Minster and Donahue both emphasized that the need for space resources is not a primary reason for promoting interdisciplinary art, but that they think working together can produce better art.
Marcus Stern, HRDC faculty advisor and ART associate director, says this collaboration can create political leverage.
“I do think bringing the overall artistic community together to lobby as a whole for more rehearsal and performance space on campus is probably very helpful,” he says.
More importantly than the power in numbers that it provides, the reason for collaborating interdisciplinarily is to produce good art, students say.
“The key to the future of art at Harvard is this collaboration,” says Minster. “We all have stuff to learn and we all have stuff to contribute.”
Geordie S. Broadwater ’04 calls other artistic groups “a totally untapped resource” for the HRDC.
Behind the Velvet Curtain
But students say next semester’s HRDC must also strengthen its own community.
The HRDC is a nebulously defined group. Any student who has participated in a show is automatically a member of the HRDC—a rule that, members say, has meant a lack of cohesiveness a within the group.
“We are structured as a very open community,” says current HRDC President Daniel A. Cozzens ’03, who says the group’s e-mail list goes out to over 700 people. “That is a great strength, that people can just come in.”
But Cozzens says this often means that students will participate in one show and then—disinterested in running or not making it past elections to Executive Board positions—“disappearing off the face of the earth.”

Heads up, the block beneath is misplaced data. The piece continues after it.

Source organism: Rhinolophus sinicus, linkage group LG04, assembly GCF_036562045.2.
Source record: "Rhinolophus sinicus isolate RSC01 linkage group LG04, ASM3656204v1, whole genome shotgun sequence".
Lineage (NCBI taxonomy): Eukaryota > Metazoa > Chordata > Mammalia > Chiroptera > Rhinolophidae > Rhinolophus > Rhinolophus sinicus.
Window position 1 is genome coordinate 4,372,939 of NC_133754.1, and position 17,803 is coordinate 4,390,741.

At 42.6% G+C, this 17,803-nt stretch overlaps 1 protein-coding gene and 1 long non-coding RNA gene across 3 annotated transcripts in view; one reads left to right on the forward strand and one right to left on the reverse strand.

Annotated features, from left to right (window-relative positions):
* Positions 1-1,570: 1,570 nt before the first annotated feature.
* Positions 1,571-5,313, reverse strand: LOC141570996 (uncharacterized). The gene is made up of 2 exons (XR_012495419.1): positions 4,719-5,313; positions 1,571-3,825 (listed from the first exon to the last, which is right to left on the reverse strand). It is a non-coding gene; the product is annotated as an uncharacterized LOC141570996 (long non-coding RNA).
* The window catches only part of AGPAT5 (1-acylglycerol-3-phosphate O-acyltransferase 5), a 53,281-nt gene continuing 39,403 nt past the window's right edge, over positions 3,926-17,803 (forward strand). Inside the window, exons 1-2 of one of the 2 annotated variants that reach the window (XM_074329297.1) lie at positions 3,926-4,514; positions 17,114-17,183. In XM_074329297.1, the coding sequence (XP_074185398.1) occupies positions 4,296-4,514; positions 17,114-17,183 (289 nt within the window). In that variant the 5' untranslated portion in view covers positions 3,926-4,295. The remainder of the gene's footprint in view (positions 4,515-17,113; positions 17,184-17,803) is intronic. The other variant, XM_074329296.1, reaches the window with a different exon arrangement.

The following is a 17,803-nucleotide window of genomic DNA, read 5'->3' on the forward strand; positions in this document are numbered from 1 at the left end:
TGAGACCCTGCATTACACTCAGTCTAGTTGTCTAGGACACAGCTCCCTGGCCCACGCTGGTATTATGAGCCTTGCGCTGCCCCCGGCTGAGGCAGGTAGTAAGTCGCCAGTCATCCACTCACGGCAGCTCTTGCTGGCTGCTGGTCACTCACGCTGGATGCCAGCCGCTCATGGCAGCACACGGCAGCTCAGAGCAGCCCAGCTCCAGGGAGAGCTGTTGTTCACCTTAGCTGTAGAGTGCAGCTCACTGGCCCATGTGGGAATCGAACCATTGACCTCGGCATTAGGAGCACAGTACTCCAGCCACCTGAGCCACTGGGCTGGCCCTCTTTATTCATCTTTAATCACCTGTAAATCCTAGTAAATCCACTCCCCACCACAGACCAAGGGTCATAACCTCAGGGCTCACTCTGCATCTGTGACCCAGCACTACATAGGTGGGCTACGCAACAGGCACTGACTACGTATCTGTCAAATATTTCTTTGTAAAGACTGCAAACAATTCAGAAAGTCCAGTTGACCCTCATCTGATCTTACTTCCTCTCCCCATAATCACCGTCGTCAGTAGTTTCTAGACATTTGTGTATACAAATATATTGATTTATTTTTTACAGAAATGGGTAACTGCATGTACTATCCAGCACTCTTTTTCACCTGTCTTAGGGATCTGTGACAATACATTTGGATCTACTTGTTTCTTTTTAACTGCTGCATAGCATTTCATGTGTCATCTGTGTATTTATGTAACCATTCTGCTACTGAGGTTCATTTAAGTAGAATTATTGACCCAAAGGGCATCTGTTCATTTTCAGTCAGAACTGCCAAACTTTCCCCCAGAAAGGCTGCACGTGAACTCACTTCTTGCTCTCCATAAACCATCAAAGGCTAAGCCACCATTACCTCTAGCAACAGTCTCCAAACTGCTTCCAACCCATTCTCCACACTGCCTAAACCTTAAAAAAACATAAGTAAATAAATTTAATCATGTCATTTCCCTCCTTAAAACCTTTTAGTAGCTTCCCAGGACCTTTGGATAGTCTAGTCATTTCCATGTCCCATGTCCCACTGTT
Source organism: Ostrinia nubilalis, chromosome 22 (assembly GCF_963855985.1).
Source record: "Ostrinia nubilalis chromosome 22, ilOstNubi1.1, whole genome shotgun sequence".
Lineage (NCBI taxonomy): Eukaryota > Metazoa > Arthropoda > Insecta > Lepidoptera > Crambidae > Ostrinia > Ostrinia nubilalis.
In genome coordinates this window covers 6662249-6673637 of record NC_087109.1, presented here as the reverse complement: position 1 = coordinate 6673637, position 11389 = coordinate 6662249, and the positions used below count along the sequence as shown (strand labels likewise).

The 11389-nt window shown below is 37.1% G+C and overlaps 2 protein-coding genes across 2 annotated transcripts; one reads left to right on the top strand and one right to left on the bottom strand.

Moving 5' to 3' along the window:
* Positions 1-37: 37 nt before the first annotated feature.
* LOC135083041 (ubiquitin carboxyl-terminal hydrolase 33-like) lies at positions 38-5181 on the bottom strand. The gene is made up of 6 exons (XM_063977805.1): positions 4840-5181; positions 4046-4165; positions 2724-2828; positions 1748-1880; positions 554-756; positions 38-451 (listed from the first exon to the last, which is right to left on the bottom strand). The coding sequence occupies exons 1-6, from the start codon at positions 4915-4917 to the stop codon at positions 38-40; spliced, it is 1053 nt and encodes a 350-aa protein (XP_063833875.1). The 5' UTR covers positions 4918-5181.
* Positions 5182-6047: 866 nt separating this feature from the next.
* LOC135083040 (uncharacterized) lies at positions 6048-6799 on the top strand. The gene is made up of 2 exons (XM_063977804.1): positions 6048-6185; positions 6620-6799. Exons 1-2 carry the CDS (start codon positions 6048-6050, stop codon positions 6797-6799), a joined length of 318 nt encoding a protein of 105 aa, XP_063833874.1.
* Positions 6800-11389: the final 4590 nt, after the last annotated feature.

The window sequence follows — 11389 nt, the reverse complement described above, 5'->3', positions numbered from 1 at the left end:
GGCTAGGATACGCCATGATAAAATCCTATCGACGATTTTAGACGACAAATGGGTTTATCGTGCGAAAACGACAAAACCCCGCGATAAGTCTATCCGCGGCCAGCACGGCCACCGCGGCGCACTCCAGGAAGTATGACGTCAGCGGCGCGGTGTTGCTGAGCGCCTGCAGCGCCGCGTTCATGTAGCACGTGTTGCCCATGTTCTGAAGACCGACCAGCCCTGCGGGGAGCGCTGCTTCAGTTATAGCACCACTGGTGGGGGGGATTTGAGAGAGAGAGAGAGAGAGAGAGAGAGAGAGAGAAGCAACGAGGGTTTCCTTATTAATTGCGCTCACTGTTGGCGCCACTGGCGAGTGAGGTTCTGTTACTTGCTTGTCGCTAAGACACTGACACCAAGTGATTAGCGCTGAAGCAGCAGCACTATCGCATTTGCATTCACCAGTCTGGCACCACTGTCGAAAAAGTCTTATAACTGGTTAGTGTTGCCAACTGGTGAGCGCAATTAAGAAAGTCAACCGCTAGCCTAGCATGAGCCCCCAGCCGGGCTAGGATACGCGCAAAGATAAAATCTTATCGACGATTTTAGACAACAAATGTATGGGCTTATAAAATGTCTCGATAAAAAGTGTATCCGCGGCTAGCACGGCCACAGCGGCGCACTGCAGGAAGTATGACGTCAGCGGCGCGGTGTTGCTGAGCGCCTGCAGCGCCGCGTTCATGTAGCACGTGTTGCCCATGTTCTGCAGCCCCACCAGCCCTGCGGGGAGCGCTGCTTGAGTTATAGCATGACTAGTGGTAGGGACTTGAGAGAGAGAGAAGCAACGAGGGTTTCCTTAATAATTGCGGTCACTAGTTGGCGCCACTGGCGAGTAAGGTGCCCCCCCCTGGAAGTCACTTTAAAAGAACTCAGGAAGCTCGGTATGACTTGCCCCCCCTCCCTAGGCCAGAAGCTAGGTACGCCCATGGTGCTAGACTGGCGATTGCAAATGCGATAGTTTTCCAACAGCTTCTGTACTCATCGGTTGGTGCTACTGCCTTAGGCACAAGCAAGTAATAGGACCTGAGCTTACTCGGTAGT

Of the 700 to 1,000 students on the e-group, only about 200 to 300 get involved in shows every semester, he says.
HRDC member Jeremy W. Blocker ’04 suggests that the theater group should expect more from its members than simply acting or directing.
There are a variety of ways to do this, he says, “whether it means that you direct one show and do run crew for another, or go to 10 shows in a season, or bring 15 friends to a show so that you’re a significant part of an audience.”
Otherwise, Blocker says, there would be “a bunch of people who do theater but don’t feel they’re in a club.”
Theater ‘Game Plan’
HRDC members also call for concrete change simply improve the shows they produce.
E. Peyton Sherwood ’04, who works on the technical aspects of performance, says there has long been a shortage of technical and production staff for all types of shows, and the problem shows no sign of going away.
In the past, aggressive campaigning to attract people to work on technical aspects of the show hasn’t alleviated the dearth.
“Part of the game plan should be to start early,” he says.
He adds that he hopes additional technical workshops, offered earlier in the semester and more highly publicized, will help solve the chronic shortage in coming years.
Sherwood also suggests a more drastic proposal—decreasing the number of shows put up, particularly in the Loeb Experimental Theater, so that existing technical staff can concentrate to produce better theater without burning out.
Stronger institutional memory could also result in better shows, Herrera says.
“We don’t understand the history of the institution,” says Herrera. “Information is not passed down because every two years, there’s a great turnover and we have to reinvent the wheel.”
Herrera says shows are often repeated over the course of six or seven years and if the group could improve the way it learns as an organization, it could avoid repeating mistakes.
To that end, the group also passed an amendment last night to add a historian to the Board, who will work to compile and maintain a history of information pertinent to all shows put on by the HRDC.